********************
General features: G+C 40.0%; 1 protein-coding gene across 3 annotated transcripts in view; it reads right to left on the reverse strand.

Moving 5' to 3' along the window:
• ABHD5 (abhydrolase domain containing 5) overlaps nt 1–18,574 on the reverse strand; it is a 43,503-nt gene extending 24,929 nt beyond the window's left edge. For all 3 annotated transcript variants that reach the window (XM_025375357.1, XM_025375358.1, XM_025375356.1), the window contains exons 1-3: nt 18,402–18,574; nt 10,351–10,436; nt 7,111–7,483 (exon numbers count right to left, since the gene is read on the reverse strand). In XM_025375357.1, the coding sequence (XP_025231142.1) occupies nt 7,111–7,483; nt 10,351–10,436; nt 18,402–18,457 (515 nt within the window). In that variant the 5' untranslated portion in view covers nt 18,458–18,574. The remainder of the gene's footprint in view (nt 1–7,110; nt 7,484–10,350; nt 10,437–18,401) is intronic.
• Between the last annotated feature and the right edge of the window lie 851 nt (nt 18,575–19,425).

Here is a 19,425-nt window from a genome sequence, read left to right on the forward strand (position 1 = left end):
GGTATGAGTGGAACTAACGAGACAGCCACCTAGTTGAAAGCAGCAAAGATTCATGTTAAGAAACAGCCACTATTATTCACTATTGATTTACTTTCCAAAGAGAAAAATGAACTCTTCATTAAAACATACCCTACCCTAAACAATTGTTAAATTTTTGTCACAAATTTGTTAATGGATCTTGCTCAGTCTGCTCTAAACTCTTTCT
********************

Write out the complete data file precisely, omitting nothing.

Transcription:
General features: G+C 40.0%; 1 protein-coding gene across 3 annotated transcripts in view; it reads right to left on the reverse strand.

Moving 5' to 3' along the window:
• ABHD5 (abhydrolase domain containing 5) overlaps nt 1–18,574 on the reverse strand; it is a 43,503-nt gene extending 24,929 nt beyond the window's left edge. For all 3 annotated transcript variants that reach the window (XM_025375357.1, XM_025375358.1, XM_025375356.1), the window contains exons 1-3: nt 18,402–18,574; nt 10,351–10,436; nt 7,111–7,483 (exon numbers count right to left, since the gene is read on the reverse strand). In XM_025375357.1, the coding sequence (XP_025231142.1) occupies nt 7,111–7,483; nt 10,351–10,436; nt 18,402–18,457 (515 nt within the window). In that variant the 5' untranslated portion in view covers nt 18,458–18,574. The remainder of the gene's footprint in view (nt 1–7,110; nt 7,484–10,350; nt 10,437–18,401) is intronic.
• Between the last annotated feature and the right edge of the window lie 851 nt (nt 18,575–19,425).

Here is a 19,425-nt window from a genome sequence, read left to right on the forward strand (position 1 = left end):
GGTATGAGTGGAACTAACGAGACAGCCACCTAGTTGAAAGCAGCAAAGATTCATGTTAAGAAACAGCCACTATTATTCACTATTGATTTACTTTCCAAAGAGAAAAATGAACTCTTCATTAAAACATACCCTACCCTAAACAATTGTTAAATTTTTGTCACAAATTTGTTAATGGATCTTGCTCAGTCTGCTCTAAACTCTTTCT